In Michigan, energy suppliers must produce at least 10 percent of their electricity from renewable sources by 2015. With major energy providers on target to meet the deadline, Governor Snyder is right to advance the discussion about how Michigan can and should do more.

Jobs

Michigan is a state built on a manufacturing base. That economic engine was hit especially hard during the recent economic downturn. But it’s not all doom and gloom. According to the American Wind Energy Association, Michigan already has more than 40 wind manufacturing facilities currently operating. Michigan also ranks #17 in the country as a wind resource, which is enough wind to power 160 percent of the state’s current electricity needs.

According to a report from the Environmental Law & Policy Center, Michigan is home to more than 120 solar supply chain businesses employing more than 6,300 people. This places Michigan #4 in the nation for total solar jobs. And, there’s still room to grow, with an estimated of 3,500 total gigawatts of solar power able to be harnessed.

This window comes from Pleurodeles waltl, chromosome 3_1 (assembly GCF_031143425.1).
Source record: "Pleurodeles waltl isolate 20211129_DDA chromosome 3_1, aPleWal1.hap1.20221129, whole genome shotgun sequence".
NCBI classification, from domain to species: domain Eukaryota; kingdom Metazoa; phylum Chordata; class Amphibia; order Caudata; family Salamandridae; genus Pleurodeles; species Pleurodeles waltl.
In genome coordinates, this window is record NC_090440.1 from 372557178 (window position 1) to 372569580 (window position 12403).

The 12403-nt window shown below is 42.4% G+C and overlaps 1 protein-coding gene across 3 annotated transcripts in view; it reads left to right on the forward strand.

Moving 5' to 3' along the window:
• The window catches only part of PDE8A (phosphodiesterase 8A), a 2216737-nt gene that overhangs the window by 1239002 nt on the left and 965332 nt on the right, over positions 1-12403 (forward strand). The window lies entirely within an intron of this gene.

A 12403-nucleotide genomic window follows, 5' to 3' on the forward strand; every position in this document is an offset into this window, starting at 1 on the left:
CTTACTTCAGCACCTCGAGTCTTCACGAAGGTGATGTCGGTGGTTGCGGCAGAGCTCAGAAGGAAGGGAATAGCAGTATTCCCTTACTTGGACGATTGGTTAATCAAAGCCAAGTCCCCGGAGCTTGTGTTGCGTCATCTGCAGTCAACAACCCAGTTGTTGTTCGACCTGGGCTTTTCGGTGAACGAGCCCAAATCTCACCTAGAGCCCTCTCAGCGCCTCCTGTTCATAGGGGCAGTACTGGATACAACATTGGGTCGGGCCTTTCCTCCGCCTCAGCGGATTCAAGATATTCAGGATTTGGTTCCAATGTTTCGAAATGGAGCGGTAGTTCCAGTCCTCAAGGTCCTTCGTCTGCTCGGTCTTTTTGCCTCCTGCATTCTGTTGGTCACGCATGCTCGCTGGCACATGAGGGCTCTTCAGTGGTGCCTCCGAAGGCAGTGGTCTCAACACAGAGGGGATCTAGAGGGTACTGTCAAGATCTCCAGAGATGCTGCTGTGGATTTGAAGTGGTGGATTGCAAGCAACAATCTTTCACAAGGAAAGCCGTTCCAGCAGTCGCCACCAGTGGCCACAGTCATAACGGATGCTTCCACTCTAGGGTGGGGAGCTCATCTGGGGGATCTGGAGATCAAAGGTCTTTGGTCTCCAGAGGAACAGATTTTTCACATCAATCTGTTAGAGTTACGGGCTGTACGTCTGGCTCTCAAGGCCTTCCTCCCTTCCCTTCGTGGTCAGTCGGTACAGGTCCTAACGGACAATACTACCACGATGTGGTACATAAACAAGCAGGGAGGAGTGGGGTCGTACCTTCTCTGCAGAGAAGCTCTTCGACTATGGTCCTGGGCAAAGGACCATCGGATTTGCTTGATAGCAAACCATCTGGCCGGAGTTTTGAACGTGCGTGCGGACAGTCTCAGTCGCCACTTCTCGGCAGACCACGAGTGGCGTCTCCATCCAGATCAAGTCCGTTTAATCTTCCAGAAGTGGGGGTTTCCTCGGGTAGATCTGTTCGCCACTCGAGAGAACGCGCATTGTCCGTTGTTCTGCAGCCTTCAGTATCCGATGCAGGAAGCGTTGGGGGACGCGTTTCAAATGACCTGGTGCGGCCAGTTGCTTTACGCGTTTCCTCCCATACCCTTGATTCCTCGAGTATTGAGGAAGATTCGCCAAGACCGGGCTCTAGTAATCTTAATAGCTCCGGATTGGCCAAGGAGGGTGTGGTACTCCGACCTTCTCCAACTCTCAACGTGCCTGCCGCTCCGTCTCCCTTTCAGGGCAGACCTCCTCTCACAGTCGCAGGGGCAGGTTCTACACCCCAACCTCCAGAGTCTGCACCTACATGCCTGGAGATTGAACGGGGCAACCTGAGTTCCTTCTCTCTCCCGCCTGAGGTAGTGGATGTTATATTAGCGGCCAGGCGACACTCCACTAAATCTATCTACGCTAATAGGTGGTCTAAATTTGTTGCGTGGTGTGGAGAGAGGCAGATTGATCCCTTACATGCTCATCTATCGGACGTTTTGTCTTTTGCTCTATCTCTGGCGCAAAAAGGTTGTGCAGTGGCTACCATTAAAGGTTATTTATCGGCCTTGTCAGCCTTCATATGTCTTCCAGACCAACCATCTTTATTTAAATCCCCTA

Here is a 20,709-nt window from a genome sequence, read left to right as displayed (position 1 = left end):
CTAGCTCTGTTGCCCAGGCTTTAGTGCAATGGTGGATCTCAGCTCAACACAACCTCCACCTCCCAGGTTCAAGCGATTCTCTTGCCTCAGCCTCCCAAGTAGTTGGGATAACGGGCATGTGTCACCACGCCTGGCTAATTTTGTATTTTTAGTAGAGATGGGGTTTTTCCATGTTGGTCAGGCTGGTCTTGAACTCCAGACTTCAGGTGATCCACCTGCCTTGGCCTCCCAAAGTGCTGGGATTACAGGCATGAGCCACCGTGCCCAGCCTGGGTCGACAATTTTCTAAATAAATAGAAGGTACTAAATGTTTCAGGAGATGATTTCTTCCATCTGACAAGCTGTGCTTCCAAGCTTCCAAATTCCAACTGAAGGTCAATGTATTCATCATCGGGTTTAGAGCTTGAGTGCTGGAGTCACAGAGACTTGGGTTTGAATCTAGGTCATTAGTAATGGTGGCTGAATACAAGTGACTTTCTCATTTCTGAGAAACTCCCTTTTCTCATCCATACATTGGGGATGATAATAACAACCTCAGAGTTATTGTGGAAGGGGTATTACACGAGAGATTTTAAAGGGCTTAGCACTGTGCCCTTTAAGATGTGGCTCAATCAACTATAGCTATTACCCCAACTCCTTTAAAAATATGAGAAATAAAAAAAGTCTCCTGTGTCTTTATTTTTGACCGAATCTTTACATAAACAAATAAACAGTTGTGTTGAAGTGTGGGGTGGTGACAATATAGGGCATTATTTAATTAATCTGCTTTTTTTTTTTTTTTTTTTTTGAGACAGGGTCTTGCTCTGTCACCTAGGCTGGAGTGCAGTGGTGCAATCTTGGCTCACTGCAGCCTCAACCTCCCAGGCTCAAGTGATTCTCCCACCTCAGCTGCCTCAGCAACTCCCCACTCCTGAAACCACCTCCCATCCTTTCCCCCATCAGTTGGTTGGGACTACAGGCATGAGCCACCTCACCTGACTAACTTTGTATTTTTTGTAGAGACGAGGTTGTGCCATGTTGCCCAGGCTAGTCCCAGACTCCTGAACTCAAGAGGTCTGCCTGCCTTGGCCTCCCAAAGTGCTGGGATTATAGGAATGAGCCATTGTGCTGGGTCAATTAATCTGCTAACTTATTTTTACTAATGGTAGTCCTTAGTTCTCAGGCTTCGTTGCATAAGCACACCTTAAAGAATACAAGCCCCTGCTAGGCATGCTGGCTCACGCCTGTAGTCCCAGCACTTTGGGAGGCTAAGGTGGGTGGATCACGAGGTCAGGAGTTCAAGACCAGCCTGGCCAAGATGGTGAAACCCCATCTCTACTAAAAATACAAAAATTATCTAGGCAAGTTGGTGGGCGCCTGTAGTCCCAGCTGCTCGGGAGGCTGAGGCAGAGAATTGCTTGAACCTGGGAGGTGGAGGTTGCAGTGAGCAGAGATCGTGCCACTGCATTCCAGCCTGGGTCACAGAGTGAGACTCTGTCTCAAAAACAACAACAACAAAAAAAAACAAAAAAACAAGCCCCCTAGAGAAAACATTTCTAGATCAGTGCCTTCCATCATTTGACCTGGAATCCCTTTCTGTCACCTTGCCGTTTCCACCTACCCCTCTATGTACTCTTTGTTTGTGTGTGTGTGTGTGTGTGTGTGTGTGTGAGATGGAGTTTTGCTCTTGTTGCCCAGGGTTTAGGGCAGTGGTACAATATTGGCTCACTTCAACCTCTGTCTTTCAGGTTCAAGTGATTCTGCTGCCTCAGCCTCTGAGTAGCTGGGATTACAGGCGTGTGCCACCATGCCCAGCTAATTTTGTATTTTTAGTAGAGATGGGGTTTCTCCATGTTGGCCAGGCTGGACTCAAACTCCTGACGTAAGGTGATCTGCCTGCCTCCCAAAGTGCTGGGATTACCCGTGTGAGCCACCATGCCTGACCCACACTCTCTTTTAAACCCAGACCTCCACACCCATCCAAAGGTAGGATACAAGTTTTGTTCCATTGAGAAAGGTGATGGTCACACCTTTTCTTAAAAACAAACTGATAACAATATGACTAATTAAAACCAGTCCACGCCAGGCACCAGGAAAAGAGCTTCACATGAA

Standing with Michiganders

Governor Snyder not only recognizes the economic potential of investing more heavily in renewable energy, he also sees what his constituents want for Michigan. In polling leading up to the 2012 election, the majority of Michigan voters supported increasing the state’s investment in renewable energy.

While some opponents of renewable energy may try to paint a different picture due to the defeat of past pro-renewables campaigns at the ballot box, it’s simply not the case. Evidence following the election clearly showed that it was the approach to changing the constitution that caused the issue to be defeated. Michiganders support for renewable energy remains strong. By supporting an increase in the renewable energy standards, Governor Snyder is on the right side of his constituents.